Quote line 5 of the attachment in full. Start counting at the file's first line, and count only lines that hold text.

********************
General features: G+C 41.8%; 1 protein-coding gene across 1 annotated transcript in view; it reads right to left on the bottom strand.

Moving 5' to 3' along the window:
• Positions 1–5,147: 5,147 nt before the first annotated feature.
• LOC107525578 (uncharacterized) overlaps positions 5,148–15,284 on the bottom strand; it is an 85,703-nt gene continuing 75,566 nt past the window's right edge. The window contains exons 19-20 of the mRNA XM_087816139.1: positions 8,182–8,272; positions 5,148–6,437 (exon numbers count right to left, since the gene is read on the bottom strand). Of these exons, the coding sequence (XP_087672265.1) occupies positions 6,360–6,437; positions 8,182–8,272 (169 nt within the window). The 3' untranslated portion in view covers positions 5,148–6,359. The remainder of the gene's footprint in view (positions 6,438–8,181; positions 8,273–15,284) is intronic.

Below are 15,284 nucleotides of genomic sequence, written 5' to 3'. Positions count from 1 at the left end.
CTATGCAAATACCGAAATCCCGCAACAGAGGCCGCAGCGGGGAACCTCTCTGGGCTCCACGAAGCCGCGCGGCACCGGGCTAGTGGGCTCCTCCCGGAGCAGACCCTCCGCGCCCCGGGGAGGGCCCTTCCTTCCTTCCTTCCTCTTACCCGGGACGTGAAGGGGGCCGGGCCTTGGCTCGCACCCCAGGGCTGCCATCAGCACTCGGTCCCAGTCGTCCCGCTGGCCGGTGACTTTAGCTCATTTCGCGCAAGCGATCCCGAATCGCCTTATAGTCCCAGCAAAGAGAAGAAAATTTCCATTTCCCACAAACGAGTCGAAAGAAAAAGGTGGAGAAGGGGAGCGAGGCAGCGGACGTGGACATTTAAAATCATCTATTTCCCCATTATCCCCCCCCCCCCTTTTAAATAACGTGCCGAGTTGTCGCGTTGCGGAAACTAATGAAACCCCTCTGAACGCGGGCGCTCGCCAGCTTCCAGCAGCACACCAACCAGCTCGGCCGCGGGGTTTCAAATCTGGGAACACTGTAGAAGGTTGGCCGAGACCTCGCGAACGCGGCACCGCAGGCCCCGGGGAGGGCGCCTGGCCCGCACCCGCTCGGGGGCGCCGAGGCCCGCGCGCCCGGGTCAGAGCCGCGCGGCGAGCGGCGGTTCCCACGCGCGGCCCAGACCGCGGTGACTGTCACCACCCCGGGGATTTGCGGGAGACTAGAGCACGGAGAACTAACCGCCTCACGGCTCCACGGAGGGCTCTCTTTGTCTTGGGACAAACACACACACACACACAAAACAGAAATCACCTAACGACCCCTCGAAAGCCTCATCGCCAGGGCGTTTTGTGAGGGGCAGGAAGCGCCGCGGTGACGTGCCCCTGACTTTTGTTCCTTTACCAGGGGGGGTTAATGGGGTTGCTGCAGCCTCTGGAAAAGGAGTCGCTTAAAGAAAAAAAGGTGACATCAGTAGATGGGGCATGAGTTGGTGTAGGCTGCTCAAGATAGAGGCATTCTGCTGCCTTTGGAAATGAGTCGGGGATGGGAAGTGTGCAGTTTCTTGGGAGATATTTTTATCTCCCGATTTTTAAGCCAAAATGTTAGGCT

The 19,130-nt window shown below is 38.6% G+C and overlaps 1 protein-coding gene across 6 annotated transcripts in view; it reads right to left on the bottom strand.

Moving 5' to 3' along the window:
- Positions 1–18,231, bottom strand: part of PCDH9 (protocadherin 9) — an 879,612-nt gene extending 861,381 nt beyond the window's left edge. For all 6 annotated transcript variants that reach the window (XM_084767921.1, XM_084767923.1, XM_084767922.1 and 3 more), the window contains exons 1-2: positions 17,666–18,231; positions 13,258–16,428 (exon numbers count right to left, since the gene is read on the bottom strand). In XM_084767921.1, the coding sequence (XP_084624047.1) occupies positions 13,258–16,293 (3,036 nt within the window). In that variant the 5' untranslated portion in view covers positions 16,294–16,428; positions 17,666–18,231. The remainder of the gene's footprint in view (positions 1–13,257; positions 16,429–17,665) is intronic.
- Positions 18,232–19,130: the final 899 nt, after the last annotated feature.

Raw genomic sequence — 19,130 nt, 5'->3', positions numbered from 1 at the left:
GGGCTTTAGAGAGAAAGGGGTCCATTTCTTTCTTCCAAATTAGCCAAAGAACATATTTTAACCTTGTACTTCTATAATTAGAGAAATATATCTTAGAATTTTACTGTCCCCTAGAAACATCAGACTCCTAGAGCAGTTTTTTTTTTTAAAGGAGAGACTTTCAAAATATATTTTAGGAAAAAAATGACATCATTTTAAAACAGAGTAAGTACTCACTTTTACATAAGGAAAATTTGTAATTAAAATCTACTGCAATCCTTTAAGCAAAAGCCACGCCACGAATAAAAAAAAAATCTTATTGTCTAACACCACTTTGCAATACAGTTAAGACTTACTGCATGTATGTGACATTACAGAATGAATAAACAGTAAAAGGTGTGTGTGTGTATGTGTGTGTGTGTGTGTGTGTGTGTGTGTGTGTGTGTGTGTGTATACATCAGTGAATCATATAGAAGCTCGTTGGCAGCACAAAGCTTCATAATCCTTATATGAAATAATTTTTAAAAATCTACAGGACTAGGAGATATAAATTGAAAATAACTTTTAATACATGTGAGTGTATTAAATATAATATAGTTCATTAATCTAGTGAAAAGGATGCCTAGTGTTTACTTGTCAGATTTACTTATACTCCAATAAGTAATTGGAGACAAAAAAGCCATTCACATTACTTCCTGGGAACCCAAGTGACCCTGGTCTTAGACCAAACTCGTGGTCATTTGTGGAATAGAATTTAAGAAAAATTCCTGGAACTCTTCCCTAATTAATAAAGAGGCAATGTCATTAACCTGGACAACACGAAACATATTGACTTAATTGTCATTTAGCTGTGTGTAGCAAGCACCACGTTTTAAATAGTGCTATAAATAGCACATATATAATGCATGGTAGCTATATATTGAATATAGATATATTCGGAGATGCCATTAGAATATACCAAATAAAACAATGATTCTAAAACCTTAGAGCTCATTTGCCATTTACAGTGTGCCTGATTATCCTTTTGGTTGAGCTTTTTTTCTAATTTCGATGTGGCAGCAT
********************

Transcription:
Below are 15,284 nucleotides of genomic sequence, written 5' to 3'. Positions count from 1 at the left end.